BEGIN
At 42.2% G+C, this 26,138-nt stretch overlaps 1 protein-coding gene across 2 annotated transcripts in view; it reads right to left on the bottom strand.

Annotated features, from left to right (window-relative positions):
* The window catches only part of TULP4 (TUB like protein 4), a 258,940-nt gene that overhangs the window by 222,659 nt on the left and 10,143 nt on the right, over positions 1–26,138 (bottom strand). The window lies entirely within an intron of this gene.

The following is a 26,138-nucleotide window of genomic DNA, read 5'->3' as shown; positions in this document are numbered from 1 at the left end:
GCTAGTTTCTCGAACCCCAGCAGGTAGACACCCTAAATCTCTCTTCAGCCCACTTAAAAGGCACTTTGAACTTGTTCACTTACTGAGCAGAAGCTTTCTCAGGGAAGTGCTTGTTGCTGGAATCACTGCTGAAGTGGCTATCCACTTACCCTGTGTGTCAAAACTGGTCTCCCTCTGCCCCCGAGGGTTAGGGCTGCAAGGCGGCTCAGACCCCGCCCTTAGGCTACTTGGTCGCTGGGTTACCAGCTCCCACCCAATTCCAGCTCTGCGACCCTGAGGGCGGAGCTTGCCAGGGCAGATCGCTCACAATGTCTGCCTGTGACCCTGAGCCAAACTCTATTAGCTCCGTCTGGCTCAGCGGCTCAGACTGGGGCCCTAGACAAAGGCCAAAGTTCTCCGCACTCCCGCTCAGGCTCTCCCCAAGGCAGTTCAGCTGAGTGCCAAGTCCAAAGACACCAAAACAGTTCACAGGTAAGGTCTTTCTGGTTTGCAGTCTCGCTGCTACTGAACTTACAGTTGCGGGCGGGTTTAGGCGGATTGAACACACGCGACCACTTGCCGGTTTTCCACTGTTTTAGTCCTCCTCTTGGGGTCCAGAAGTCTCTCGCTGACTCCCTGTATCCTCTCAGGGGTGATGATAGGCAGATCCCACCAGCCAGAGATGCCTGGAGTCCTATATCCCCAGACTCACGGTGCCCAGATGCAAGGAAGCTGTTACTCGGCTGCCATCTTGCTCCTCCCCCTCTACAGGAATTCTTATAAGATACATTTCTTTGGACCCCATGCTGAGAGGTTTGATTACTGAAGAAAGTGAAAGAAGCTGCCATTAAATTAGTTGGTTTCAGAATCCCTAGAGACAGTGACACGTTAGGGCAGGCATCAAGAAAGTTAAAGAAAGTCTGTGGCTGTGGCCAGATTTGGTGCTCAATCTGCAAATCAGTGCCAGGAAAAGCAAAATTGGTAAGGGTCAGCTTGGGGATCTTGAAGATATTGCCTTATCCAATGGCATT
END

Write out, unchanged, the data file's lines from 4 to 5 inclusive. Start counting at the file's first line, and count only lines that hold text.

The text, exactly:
The following is a 26,138-nucleotide window of genomic DNA, read 5'->3' as shown; positions in this document are numbered from 1 at the left end:
GCTAGTTTCTCGAACCCCAGCAGGTAGACACCCTAAATCTCTCTTCAGCCCACTTAAAAGGCACTTTGAACTTGTTCACTTACTGAGCAGAAGCTTTCTCAGGGAAGTGCTTGTTGCTGGAATCACTGCTGAAGTGGCTATCCACTTACCCTGTGTGTCAAAACTGGTCTCCCTCTGCCCCCGAGGGTTAGGGCTGCAAGGCGGCTCAGACCCCGCCCTTAGGCTACTTGGTCGCTGGGTTACCAGCTCCCACCCAATTCCAGCTCTGCGACCCTGAGGGCGGAGCTTGCCAGGGCAGATCGCTCACAATGTCTGCCTGTGACCCTGAGCCAAACTCTATTAGCTCCGTCTGGCTCAGCGGCTCAGACTGGGGCCCTAGACAAAGGCCAAAGTTCTCCGCACTCCCGCTCAGGCTCTCCCCAAGGCAGTTCAGCTGAGTGCCAAGTCCAAAGACACCAAAACAGTTCACAGGTAAGGTCTTTCTGGTTTGCAGTCTCGCTGCTACTGAACTTACAGTTGCGGGCGGGTTTAGGCGGATTGAACACACGCGACCACTTGCCGGTTTTCCACTGTTTTAGTCCTCCTCTTGGGGTCCAGAAGTCTCTCGCTGACTCCCTGTATCCTCTCAGGGGTGATGATAGGCAGATCCCACCAGCCAGAGATGCCTGGAGTCCTATATCCCCAGACTCACGGTGCCCAGATGCAAGGAAGCTGTTACTCGGCTGCCATCTTGCTCCTCCCCCTCTACAGGAATTCTTATAAGATACATTTCTTTGGACCCCATGCTGAGAGGTTTGATTACTGAAGAAAGTGAAAGAAGCTGCCATTAAATTAGTTGGTTTCAGAATCCCTAGAGACAGTGACACGTTAGGGCAGGCATCAAGAAAGTTAAAGAAAGTCTGTGGCTGTGGCCAGATTTGGTGCTCAATCTGCAAATCAGTGCCAGGAAAAGCAAAATTGGTAAGGGTCAGCTTGGGGATCTTGAAGATATTGCCTTATCCAATGGCATT